How Being Around Water Can Improve Your Mood

If you're a "Hamilton" fan, you have Lin-Manuel Miranda's vacation to thank. Miranda told Huffington Post that he was on a vacation in Mexico after working on Broadway for seven years, and "the moment my brain got a moment's rest, 'Hamilton' walked into it." He's not unique. Being able to step away from work and the habits of daily life can result in creative boosts, and the U.S. Travel Association discovered that employees who take all their vacation days are happier than their colleagues who don't. Going on a vacation — whether it's with family and friends or a solo trip — really does have positive mental and physical benefits, including lowering stress and increasing heart health, per Travel + Leisure.

However, as much as we might want to go on a long vacation, sometimes we may not have the time or ability to do so. Instead, you can head to your nearest lake, river, or ocean to get vacation-like benefits of increased happiness and lowered stress. Or really amp up your vacay's relaxation by spending time out on the water. Researchers have found that two hours a week on or near water can increase health and happiness, per The Guardian.

Gazing at water can induce a meditative state

Research on the impacts of water on people's physical and mental wellbeing is growing. Dr. Lewis Elliott, a lecturer at University of Exeter who researches the natural world's impact on health, told The Guardian that those who go to the coast "at least twice weekly tend to experience better general and mental health" compared to those who don't. And their research determined that while spending time in green spaces like forests was good for mental and emotional health, time in blue spaces resulted in even more of a boost.

Looking out at water can leave you blissed out and relaxed. And there's a phrase for that. Marine biologist Wallace J. Nichols coined the term "blue mind" in his 2014 book of the same name as the "mildly meditative state characterized by calm, peacefulness, unity, and a sense of general happiness and satisfaction with life in the moment," per Ocean Bites. Being in a state of meditation, according to the Mayo Clinic, has physical benefits, including improving your quality of sleep and lowering stress, blood pressure, and resting heart rate.

Blue is calming and a creativity boost

The "blue mind" state can also be considered a type of "soft fascination," where you're fully present and engaged by less active stimulation while in nature, as compared to "hard fascination," where you're focusing on highly stimulating things like a video game or a TV show, according to researchers Rachel and Stephen Kaplan and Kaplan, per Positive Psychology. States of "soft fascination" allow for more self-reflection, relaxation, and restoration.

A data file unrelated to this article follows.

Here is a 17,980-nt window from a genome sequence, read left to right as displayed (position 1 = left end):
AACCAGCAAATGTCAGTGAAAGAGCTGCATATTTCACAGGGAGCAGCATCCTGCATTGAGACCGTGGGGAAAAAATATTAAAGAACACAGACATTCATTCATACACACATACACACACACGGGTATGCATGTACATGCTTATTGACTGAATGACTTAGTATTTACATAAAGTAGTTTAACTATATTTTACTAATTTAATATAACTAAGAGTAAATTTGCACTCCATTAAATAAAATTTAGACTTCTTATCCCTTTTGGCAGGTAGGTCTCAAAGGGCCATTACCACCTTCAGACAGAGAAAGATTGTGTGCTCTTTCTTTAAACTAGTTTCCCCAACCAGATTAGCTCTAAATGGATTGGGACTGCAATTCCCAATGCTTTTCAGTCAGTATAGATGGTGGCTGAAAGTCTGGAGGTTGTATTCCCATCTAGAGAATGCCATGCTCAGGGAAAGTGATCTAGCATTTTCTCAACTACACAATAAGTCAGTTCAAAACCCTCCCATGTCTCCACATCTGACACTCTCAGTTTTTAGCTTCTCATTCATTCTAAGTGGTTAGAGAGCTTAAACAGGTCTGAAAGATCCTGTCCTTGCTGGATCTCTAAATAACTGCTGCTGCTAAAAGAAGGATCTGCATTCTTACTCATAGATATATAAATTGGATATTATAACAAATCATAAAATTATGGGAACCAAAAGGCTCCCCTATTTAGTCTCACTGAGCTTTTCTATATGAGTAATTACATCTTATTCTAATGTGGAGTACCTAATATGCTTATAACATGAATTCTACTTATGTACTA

Calming benefits of being around water also come from its color: shades of blue. A worldwide survey found that navy blue and turquoise were considered the most calming colors, via IFL Science. Blue can also help boost creativity. A University of British Columbia scientific study discovered that the color blue was twice as effective in generating creative ideas compared to the color red, per Science Daily. So perhaps take a notebook with you to the beach or out on a boat, you don't know what idea might come to you!

Water sounds are calming and sailing can help PTSD

The sounds of water also have calming effects. Think of how many sleep apps feature tracks like ocean waves crashing on the beach, gentle rainstorm, and babbling brook, said Orfeu Buxton, associate professor of biobehavioral health to Live Science. "These slow, whooshing noises are the sounds of non-threats, which is why they work to calm people."

Being out on the water has even been used to treat PTSD. In Israel, "The Boat Is Sailing" program was founded in 2005 to help unemployed Israeli veterans with PTSD, and it involves them sailing together as a group, via NBC News. Along with the relaxing effects of being near water, learning how to sail and working together helps them deal with symptoms of their PTSD. One participant told NBC News that when he was sailing was "the only place where [he could] get rid of the post-trauma."

Discover Boating can help you get out on the water

If you want to really surround yourself with blue water, you'll most likely need to get out on a boat. The bonus is that it will also help harness the mental and emotional benefits of fresh air and sunshine, per Healthline. But you don't have to have your own boat to be able to take advantage of the benefits of being out on the water. Discover Boating helps get everybody out on the water, boat owner or not, by connecting people with boat rentals and boat charters. They also have resources for you to be able to try out different boats — from personal watercraft to yachts to dinghies.

You'll be in good company if you end up buying a boat. In fact, the past two years saw more and more people buying boats, per Business Wire. And you may be all the better for it because survey of boaters vs non-boaters said boaters reported higher self-esteem, better health, closer families, and even better sex lives, per The Dispatch.